In this speculative effort, Pierson ultimately finds the “simulationist” aesthetic to be a sort of temporary period during which the capabilities of new technologies in CGI are fleshed out. Thanks to the demands of cinemagoers – and in particular the culture of effects connoisseurship – she predicts that the “technofuturist”, science-fiction special effect will continue to nourish the growth of CGI as an effects strategy, and she elaborates the challenge set before the digital image: either CGI must create something that is perceivably new in a visual sense, or another form of special effect must eclipse it. In the conclusion of her book she examines The Matrix (Larry & Andy Wachowski, 1999) as an example of how the synthesis of a “technofuturist” CGI aesthetic and the conventions of another cinematic form (in this case the Hong Kong martial-arts action movie) can advance the possibilities of digital effects creation. She also ruminates on the interactive and informative possibilities brought to the culture of connoisseurship by the advent of DVD, with home theatre systems and extra features that offer behind-the-scenes looks at effects technology. Despite this last, her discussion doesn’t really raise any question of cinema moving away from the theatrical experience. Home theatre, after all, can still only provide a relatively acceptable simulation of the theatre experience, not a truly comparable one, and even that at considerable expense. Additionally, filmgoers can still see a movie in theatrical release sooner than if they wait for a DVD release (although Pierson does point out that the attraction of related viewing, limited theatrical runs and delayed home format releases are a fact, not a choice on the part of the consumer), and can still feel assured by studios and filmmakers that the cinema theatre is the intended venue for a film, making other formats intrinsically second-best. Although Pierson overlooks these rather obvious factors, her argument overall is far from diminished. By examining the relationship of the effects connoisseur to special effects and to science-fiction cinema via the crucial textual link of popular science- and fan-based publications, this book brings to the fore the voices of those who have always had the most to say about special effects in the movies and elsewhere, even if they were only talking amongst themselves. Applying those voices to academic analyses and theoretical constructs presents exciting possibilities for the further understanding of cultural reception in our most recent history and beyond.

Throughout her journey, Pierson engages repeatedly with those who have examined cinema, science fiction and special effects from an academic standpoint. Tom Gunning is here (“Rethinking the Cinema of Attractions”), as are Christian Metz, Vivian Sobchak, Brooks Landon, and others who seek cultural resonance in the cinema of the fantastic. Notably, as Pierson readily acknowledges, the list isn’t all that long. While important study has been conducted in this regard, it seems clear that she is adding her voice to a tragically undermanned section of the academic choir. In any circumstances, however, it must be said that the addition is welcome.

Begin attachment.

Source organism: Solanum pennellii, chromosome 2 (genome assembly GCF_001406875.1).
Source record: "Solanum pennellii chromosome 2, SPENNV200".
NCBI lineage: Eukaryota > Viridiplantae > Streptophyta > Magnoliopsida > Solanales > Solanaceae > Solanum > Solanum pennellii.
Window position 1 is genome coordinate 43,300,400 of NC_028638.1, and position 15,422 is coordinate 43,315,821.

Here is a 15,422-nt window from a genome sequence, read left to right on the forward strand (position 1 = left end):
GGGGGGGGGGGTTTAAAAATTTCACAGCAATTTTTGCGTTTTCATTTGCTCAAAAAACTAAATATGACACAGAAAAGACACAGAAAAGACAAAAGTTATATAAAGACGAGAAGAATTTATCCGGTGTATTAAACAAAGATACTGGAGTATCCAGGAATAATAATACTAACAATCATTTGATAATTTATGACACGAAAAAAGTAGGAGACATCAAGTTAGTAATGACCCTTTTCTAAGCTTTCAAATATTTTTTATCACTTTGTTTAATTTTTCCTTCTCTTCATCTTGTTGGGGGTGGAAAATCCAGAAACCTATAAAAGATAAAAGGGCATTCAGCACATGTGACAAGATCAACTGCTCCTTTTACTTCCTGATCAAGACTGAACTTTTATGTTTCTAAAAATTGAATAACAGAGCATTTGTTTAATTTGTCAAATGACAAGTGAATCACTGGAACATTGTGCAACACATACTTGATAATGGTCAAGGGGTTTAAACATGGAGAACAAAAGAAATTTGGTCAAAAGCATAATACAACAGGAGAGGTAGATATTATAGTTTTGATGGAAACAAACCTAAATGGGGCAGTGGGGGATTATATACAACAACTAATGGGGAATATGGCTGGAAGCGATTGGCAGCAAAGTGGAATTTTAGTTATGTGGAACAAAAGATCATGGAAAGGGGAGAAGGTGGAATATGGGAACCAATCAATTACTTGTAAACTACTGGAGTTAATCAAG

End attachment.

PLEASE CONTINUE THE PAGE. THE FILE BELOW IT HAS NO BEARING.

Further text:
Pierson’s journey through the history of special effects offers us an important new perspective – in textual links to the culture of connoisseurship – which has previously been left out of cinema-related academia and formal criticism. Her study is in this way so solidly supported that her reading of the direction in which special effects are heading is given weight far beyond what might be appropriate for “mere” speculation. Where her book presents a prognosis, it is a richly informed one, and represents valuable insight for those of us who find meaning in movies – and that’s quite a number of us, really.

A final note: There is an amusing and somewhat telling anecdote related by Steven Spielberg in the video documentary The Making of Jurassic Park (1995). Spielberg recalls how he and lead animator Phil Tippett, who was in charge of what were to be dinosaur models animated in his brand of stop-motion, sat down one day in 1991 to watch the first fully digital rendering of a stampeding herd of gallimimus. Spielberg describes their reaction:

When I saw that – and Phil saw that with me for the first time – and there we were watching our future unfolding on the TV screen, so authentic I couldn’t believe my eyes, and it blew my mind again. And I turned to Phil and Phil looked at me and Phil said – he said, “I think I’m extinct.”

While CGI technology had been in use for some years in the cinema prior to this event, what Spielberg is describing marks a very precise moment of transition, one that would ultimately have sweepingly transformative effects. Rarely do we see aesthetic change at such a furious pace. Thus, while Pierson’s study contributes handsomely to the ever-expanding study of digital effects technology and the wonders it may yet reveal, Tippett’s comment above reminds us that the historical component of her work also speaks to the loss of other, earlier effects techniques – forms that have now all but disappeared under the relentless wheels of the CGI juggernaut. As cinemagoers and cinephiles, as connoisseurs and effects geeks, as a culture, we must be careful to protect the histories surrounding these abandoned strategies and their aesthetic qualities. Michele Pierson has with this book pointed out a clear path that leads both forward and backward along this historical trajectory – we are of course impelled in the forward direction, and will see what tomorrow brings despite all our speculation; one must hope that more, like Pierson, will choose to retrace the course of the path, to also see what can be discovered in the spectacles of yesterday.